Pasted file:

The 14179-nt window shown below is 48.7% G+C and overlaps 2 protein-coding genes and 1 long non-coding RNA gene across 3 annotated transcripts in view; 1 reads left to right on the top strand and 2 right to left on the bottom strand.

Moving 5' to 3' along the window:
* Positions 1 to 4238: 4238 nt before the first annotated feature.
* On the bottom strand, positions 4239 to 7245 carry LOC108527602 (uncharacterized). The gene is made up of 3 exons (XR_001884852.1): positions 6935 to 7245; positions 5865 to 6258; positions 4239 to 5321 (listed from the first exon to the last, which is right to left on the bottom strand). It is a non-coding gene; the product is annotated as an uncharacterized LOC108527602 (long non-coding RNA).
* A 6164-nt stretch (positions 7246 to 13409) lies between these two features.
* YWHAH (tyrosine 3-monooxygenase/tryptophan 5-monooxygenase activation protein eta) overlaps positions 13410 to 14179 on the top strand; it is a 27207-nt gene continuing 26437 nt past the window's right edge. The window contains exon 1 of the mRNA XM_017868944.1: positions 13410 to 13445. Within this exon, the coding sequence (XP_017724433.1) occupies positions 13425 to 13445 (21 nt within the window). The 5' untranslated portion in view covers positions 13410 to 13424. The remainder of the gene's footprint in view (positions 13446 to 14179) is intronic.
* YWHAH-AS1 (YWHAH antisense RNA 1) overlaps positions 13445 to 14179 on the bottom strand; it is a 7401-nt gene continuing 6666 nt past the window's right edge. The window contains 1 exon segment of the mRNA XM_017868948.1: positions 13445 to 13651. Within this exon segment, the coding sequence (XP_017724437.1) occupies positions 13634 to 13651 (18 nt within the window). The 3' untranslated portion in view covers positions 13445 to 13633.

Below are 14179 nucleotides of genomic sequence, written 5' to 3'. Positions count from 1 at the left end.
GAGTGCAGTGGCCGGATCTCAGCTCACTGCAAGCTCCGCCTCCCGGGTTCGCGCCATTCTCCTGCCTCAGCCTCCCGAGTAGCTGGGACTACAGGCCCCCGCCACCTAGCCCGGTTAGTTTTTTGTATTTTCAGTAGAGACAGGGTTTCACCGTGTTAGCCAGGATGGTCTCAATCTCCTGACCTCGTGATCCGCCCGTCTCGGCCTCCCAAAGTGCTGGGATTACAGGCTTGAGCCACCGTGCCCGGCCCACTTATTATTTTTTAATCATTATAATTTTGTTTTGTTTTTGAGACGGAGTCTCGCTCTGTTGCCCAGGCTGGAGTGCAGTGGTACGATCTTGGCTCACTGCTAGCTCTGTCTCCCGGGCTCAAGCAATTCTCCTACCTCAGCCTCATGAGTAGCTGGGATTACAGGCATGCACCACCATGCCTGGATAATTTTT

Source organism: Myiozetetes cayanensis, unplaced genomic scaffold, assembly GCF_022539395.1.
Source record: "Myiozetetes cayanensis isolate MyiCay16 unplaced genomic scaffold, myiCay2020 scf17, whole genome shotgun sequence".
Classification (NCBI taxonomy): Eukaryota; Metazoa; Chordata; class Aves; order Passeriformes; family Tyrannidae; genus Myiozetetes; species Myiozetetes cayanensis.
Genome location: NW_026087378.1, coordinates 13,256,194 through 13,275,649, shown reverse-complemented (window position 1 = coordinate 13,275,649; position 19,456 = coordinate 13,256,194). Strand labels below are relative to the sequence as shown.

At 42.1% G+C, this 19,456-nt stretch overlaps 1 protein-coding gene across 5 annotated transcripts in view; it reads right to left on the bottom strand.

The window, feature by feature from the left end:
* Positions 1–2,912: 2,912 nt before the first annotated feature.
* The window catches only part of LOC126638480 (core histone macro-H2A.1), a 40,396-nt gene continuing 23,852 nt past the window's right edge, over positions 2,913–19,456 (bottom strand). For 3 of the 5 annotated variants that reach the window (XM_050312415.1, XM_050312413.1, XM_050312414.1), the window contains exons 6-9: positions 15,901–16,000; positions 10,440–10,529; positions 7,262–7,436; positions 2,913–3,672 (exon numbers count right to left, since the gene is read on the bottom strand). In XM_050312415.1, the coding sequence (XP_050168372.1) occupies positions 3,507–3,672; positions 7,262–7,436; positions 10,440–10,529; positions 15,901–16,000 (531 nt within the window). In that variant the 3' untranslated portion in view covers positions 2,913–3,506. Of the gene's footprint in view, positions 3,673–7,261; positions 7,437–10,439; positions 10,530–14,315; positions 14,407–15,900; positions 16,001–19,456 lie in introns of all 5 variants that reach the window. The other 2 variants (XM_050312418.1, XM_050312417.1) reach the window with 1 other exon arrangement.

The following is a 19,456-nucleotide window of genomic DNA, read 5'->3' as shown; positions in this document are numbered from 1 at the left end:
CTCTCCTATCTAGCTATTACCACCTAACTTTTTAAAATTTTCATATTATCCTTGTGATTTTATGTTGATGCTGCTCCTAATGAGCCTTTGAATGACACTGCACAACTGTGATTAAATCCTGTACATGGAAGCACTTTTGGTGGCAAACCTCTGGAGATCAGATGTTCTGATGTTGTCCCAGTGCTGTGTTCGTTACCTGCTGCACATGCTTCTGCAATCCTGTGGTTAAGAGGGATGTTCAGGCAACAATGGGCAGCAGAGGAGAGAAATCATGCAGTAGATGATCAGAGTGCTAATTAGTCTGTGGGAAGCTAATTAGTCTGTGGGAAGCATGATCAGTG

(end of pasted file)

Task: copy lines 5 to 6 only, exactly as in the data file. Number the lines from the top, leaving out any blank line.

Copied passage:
* A 6164-nt stretch (positions 7246 to 13409) lies between these two features.
* YWHAH (tyrosine 3-monooxygenase/tryptophan 5-monooxygenase activation protein eta) overlaps positions 13410 to 14179 on the top strand; it is a 27207-nt gene continuing 26437 nt past the window's right edge. The window contains exon 1 of the mRNA XM_017868944.1: positions 13410 to 13445. Within this exon, the coding sequence (XP_017724433.1) occupies positions 13425 to 13445 (21 nt within the window). The 5' untranslated portion in view covers positions 13410 to 13424. The remainder of the gene's footprint in view (positions 13446 to 14179) is intronic.